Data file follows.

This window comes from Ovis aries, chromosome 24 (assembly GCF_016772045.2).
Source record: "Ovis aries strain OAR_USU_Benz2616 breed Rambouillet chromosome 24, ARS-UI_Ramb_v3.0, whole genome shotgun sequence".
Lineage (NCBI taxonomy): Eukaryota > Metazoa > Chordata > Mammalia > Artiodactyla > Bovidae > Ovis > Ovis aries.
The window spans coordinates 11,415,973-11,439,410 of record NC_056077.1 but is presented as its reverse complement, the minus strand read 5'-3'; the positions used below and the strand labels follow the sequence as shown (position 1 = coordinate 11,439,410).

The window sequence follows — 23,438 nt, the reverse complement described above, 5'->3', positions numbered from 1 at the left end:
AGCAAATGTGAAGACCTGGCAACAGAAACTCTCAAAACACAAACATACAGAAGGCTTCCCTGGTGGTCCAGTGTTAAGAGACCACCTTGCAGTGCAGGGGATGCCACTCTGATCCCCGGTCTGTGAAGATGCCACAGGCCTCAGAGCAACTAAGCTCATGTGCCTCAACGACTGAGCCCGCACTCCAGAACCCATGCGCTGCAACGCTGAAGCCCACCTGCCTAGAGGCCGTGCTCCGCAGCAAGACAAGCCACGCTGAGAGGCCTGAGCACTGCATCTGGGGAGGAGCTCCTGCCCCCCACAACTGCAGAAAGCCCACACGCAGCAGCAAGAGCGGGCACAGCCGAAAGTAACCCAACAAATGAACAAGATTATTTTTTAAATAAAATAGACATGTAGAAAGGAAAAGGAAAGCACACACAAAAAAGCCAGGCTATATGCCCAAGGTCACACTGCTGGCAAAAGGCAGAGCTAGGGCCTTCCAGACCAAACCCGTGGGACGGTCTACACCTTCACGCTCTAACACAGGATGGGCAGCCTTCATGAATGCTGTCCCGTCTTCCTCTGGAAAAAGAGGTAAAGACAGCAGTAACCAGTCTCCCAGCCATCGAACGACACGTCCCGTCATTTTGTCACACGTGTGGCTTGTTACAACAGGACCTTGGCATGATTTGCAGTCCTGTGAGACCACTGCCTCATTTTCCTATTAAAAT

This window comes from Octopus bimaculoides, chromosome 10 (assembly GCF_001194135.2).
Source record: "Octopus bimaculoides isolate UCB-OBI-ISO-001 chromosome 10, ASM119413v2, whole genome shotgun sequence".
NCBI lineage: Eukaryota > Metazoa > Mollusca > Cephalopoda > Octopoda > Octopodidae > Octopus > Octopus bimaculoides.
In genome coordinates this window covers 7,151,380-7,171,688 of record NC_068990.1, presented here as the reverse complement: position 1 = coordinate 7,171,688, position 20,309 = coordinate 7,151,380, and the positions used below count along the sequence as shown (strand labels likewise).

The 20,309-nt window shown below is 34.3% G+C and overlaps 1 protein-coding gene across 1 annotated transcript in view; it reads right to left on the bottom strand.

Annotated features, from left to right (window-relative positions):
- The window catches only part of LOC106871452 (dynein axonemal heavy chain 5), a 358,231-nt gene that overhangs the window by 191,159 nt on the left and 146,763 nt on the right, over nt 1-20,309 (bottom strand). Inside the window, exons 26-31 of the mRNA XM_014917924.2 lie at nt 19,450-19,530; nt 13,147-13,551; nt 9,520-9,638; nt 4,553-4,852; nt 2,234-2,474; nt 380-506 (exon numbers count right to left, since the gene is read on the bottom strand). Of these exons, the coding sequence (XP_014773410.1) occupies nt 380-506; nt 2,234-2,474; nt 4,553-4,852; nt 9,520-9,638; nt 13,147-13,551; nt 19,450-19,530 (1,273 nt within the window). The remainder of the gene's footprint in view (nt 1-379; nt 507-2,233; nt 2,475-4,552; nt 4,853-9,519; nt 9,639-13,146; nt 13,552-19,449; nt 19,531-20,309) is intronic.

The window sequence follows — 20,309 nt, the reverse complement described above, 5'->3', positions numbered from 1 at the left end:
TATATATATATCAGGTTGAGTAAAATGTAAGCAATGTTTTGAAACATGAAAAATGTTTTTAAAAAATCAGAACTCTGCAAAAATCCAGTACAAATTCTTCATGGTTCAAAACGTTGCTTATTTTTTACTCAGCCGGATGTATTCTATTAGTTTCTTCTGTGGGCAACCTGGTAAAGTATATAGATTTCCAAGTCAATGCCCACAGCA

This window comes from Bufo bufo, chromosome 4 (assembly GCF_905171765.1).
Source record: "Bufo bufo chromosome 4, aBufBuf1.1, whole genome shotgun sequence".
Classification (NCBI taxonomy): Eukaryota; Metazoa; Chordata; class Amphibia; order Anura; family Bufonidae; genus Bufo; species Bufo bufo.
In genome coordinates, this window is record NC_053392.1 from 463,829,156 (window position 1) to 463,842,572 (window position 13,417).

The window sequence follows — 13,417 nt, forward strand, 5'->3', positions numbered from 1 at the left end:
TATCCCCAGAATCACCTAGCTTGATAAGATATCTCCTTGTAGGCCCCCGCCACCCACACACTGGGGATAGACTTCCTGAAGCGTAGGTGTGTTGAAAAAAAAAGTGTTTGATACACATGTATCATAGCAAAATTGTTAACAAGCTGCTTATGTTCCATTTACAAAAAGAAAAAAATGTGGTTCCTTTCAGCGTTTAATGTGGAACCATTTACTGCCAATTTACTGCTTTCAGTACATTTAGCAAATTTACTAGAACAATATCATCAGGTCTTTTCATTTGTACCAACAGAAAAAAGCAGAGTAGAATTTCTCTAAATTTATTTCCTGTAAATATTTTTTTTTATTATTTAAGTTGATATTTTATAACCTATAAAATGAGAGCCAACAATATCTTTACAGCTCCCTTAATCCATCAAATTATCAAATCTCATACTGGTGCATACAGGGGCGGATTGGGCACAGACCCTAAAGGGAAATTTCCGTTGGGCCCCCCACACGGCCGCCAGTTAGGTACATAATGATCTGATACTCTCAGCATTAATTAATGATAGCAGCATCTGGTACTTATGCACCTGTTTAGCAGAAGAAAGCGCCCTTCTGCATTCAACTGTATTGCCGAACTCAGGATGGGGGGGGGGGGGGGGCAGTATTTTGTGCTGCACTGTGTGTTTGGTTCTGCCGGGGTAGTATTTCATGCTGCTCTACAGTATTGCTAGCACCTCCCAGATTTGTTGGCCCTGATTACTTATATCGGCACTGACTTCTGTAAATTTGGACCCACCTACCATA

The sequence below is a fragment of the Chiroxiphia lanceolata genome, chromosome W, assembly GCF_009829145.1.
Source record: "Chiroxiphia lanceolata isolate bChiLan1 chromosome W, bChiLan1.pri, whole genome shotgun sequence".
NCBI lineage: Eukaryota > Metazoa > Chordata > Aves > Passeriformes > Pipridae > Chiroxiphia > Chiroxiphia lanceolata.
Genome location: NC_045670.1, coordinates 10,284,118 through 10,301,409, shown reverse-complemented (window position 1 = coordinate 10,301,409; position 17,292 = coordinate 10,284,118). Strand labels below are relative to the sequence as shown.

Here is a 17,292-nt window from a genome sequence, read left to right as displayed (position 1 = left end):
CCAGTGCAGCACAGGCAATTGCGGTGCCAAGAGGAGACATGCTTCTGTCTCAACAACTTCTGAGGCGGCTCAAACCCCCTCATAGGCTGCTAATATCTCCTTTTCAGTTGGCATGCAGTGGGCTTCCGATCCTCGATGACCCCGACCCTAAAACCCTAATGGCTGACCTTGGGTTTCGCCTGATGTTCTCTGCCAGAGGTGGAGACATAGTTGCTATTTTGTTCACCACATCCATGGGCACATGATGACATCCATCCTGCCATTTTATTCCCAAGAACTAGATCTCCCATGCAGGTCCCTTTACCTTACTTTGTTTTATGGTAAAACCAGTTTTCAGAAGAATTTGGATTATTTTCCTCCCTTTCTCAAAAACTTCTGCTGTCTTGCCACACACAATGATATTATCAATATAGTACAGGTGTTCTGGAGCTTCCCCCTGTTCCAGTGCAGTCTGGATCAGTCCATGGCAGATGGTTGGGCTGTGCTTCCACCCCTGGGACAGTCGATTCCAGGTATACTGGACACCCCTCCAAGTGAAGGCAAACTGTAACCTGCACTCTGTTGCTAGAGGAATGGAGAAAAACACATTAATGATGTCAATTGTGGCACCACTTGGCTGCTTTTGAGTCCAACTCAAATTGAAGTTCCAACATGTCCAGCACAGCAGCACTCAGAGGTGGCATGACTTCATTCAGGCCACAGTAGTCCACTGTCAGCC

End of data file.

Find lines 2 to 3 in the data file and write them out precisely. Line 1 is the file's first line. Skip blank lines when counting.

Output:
Source record: "Ovis aries strain OAR_USU_Benz2616 breed Rambouillet chromosome 24, ARS-UI_Ramb_v3.0, whole genome shotgun sequence".
Lineage (NCBI taxonomy): Eukaryota > Metazoa > Chordata > Mammalia > Artiodactyla > Bovidae > Ovis > Ovis aries.